My next PC, around 1990-91, was a 16Mhz 386SX built by whoever were the cheapest suppliers advertising in PC Plus at the time, some generic box-builders. I can’t remember its exact spec, probably something like 1 or 2Mb of RAM, 3.5″ disk drive and a 40Mb hard disk, but in gaming terms it was a quantum leap from the PC1512 for two reasons: a VGA display, allowing 256 entire colours instead of just 4, and an AdLib compatible soundcard, a similar upgrade in audio terms from the strangled beeps of a PC speaker (though there was at least one game on the 1512, Mean Streets I think, that included speech. Well, I say “speech”, the PC speaker went “squuuuuwwwwww wwaaaafssshhhh”, and you could just about distinguish words if you tried really hard, but it was speech to us). Finally, the 386sx was at least vaguely comparable to an Atari ST or Amiga for games!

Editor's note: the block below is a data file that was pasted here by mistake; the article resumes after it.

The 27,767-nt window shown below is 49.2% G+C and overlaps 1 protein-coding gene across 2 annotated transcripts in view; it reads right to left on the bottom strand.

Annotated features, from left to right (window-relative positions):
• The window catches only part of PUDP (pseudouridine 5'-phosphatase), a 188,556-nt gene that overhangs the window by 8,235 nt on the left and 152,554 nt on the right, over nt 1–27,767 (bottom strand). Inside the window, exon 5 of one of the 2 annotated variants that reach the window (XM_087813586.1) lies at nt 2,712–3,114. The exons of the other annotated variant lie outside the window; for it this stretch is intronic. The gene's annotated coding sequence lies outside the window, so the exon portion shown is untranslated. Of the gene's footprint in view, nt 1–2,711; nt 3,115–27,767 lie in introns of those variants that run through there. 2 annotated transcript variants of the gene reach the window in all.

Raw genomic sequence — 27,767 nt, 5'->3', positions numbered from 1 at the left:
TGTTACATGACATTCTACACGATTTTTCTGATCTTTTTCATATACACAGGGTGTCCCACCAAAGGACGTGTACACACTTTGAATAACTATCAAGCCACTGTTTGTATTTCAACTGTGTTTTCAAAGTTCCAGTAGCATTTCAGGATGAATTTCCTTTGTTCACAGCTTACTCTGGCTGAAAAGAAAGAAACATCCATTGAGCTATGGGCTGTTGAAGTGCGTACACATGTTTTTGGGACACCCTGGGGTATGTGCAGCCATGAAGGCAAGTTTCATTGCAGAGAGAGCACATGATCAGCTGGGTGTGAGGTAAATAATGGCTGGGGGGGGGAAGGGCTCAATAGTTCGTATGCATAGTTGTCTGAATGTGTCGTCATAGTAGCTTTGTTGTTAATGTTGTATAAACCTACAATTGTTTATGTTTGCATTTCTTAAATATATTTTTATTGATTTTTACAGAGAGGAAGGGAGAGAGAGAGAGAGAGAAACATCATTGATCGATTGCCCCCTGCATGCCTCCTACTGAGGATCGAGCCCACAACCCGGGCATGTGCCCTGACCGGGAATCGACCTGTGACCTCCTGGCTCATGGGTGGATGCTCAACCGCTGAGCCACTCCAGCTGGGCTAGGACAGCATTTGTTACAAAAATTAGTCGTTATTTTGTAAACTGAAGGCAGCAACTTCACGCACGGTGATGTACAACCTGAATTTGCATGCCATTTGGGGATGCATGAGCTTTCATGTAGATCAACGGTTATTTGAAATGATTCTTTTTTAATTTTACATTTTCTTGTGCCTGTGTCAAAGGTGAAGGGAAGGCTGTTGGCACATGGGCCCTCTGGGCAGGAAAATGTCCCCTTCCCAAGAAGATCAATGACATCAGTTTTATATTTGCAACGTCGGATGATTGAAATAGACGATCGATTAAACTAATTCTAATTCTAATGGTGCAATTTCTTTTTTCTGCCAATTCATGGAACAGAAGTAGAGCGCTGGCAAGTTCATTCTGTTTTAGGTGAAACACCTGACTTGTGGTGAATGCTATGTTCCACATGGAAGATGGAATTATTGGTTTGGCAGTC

As is doubtless familiar to anyone who’s upgraded PCs over time, one of the first things to do was install stuff that just barely ran on the previous machine to enjoy it at blazing speed. I played through Curse of the Azure Bonds again (or maybe one of the Gold Box sequels), delighting in the ability to change the colours of my character’s sprites, resulting in most of them having lurid primary coloured hair, skin and weapons (see, even then character customisation was important). I had another go at Xenon 2, probably the pinnacle of vertical shoot ’em ups (should’ve listed that in the previous post, as I actually finished it on the PC1512, the PC speaker doing its best to beep out Bomb the Bass; on the 386sx it turned out to be rather more difficult, as everything moved at (presumbly) the correct speed, where the 8Mhz of the 1512 must have struggled). I finally got to play through Wing Commander, and loved it. Possibly the first new game I got was Battletech 2: The Crescent Hawk’s Revenge. I can still hum the theme music from it… It was a pretty good real-time squad of giant stompy robot command game, and who doesn’t love giant stompy robots? I’d played a bit of the Battletech board game, particularly enjoying tinkering with the weapons set-ups, and apart from the very first I think I played and finished just about all the PC adaptations. Then there was Wing Commander 2, even better than the first, great days. Warlords, Chuck Yeager’s Air Combat… I got Civilisation from a friend on a disk, no manual or anything, just a cursory demonstration of the gameplay, but that was more than enough to hook me for the longest time, with the added fun of figuring out various game/interface features as I went.